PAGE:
"McSchools" would be banned under changes to the white paper being proposed by MPs today.
Labour and Liberal Democrat Commons education select committee members want to block companies such as those selling fast food or toys from managing new trust schools.
They are also expected to call for parent representatives to have half the places on trust school governing bodies and for an anonymous admissions system to cut down on covert school selection.
The MPs hope their report will provide the basis of compromise between the Government and backbench Labour rebels who oppose the proposed trust schools - independent of local authorities and run by trusts headed by private businesses, private sponsors or charities - and the white paper's changed role for local authorities.
It was written when hours of meetings failed to produce a select committee consensus. The three Conservative members have written their own report, expected to back the more controversial aspects of the white paper.
The white paper says external bodies, including private businesses and religious groups, would be able to appoint the majority of trust school governors.
The select committee report was expected to address privatisation fears by calling for heavy restrictions on the assets that can be handed over to trust schools and for local authorities to be allowed to set up community schools, something the white paper rules out.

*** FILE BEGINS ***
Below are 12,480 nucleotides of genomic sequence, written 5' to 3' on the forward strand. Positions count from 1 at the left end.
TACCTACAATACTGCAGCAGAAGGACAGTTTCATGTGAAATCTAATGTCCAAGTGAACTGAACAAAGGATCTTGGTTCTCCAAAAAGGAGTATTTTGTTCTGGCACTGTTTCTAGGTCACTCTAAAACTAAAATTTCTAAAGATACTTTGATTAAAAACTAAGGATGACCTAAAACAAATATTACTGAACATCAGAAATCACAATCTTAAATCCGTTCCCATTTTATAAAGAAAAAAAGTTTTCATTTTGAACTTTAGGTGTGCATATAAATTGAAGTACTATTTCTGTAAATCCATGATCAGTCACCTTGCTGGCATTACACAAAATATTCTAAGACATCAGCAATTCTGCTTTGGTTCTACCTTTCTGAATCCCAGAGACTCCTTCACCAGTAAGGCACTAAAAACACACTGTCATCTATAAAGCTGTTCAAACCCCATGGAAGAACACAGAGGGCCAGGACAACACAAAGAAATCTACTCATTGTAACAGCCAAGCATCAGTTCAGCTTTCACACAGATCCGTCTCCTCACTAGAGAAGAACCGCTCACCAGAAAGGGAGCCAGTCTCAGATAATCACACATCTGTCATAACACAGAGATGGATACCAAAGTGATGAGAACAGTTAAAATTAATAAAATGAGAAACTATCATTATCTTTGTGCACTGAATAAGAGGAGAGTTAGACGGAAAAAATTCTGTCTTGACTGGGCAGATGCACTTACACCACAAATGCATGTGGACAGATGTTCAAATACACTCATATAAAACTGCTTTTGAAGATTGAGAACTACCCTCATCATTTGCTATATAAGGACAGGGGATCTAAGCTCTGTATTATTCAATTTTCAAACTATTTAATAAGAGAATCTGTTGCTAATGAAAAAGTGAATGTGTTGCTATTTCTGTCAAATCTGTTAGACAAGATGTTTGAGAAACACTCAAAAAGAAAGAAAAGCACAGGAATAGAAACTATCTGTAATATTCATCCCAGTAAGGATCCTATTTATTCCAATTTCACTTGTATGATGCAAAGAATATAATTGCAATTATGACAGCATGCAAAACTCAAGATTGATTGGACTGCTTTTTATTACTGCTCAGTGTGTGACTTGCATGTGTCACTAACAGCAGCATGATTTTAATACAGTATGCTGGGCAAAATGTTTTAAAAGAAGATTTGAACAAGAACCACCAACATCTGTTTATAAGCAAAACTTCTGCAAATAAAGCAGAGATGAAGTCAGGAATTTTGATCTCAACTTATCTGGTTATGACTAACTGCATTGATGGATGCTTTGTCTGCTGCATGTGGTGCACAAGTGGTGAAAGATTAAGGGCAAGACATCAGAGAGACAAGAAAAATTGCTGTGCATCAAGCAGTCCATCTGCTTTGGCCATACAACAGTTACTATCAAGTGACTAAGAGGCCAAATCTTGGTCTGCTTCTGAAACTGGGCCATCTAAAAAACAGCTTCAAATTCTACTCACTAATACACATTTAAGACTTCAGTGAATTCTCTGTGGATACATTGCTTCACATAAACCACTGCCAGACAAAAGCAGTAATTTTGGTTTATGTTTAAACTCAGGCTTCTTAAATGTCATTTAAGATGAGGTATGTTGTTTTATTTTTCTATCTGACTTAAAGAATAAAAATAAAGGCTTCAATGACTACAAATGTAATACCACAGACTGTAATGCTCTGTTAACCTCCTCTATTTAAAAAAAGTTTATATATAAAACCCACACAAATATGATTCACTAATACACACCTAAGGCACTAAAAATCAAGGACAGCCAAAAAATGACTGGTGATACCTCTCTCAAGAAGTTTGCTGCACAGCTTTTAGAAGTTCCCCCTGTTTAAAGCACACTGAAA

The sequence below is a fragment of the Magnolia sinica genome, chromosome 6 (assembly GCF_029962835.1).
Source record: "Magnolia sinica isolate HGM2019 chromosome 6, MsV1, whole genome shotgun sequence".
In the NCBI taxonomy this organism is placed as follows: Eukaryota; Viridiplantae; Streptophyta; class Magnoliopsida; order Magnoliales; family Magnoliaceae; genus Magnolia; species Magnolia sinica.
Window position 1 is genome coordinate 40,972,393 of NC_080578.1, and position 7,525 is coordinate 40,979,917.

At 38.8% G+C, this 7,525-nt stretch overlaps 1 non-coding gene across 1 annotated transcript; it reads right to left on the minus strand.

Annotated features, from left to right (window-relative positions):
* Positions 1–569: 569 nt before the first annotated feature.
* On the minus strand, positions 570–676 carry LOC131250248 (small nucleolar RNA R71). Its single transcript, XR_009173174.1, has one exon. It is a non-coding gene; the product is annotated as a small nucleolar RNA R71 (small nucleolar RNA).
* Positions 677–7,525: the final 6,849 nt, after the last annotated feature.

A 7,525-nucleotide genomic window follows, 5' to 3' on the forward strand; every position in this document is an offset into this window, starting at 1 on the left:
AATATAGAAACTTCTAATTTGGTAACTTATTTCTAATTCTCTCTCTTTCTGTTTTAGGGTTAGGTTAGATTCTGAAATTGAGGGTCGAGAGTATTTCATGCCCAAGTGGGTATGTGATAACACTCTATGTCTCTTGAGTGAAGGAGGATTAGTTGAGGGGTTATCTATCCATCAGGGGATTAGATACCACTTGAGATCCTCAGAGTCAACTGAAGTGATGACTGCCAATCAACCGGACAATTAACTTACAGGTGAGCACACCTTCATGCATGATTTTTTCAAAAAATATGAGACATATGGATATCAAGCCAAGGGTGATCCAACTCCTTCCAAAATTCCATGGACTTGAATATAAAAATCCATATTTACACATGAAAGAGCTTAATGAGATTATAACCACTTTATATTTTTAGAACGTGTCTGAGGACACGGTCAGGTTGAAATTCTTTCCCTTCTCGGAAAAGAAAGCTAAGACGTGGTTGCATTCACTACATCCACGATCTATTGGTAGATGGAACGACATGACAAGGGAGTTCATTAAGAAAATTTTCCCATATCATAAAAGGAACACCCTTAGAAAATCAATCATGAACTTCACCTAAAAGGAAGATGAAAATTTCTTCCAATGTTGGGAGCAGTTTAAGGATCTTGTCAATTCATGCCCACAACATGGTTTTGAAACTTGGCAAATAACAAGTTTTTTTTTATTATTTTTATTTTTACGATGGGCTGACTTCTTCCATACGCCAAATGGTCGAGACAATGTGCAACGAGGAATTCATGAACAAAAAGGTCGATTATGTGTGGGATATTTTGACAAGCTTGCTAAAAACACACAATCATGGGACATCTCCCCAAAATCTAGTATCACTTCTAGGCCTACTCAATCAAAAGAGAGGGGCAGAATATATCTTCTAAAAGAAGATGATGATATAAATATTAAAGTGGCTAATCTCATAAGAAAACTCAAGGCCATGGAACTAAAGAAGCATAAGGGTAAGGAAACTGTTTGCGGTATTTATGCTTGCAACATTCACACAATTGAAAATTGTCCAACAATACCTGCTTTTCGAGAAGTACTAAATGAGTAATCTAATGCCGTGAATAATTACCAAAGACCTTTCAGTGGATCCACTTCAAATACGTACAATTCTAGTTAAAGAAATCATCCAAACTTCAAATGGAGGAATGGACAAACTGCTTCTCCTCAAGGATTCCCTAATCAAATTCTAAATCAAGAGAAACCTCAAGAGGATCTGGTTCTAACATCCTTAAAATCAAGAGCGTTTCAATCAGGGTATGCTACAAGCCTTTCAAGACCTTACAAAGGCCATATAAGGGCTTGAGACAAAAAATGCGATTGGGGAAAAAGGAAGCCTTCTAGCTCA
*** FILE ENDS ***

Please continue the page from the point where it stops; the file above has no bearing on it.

It is expected to recommend that parents should be able to elect half of the trust school governors and that ministers introduce a register of organisations and people deemed suitable to manage a school or to set up a trust.
"It would list the organisations that could have a positive role in managing a school, like universities and charities," one MP said.
In 2004 Charles Clarke, then education secretary, ruled out vetting companies seeking to back specialist schools and academies even though Enron, the discredited energy firm, appeared on the official list of specialist school donors.
The report recommends that admissions applications sent to schools would not include pupils' names or personal details that could lead to bias in their selection. It also wants a stronger duty placed on schools and local authorities to ensure that schools have socially mixed intakes.
MPs want the schools commissioner to be independent from Government and to help ensure schools have mixed intakes by collecting information on the social inclusiveness of schools.
The report is expected to warn: "There is a danger that a poorly- managed choice agenda could accelerate the flight from schools in deprived areas."
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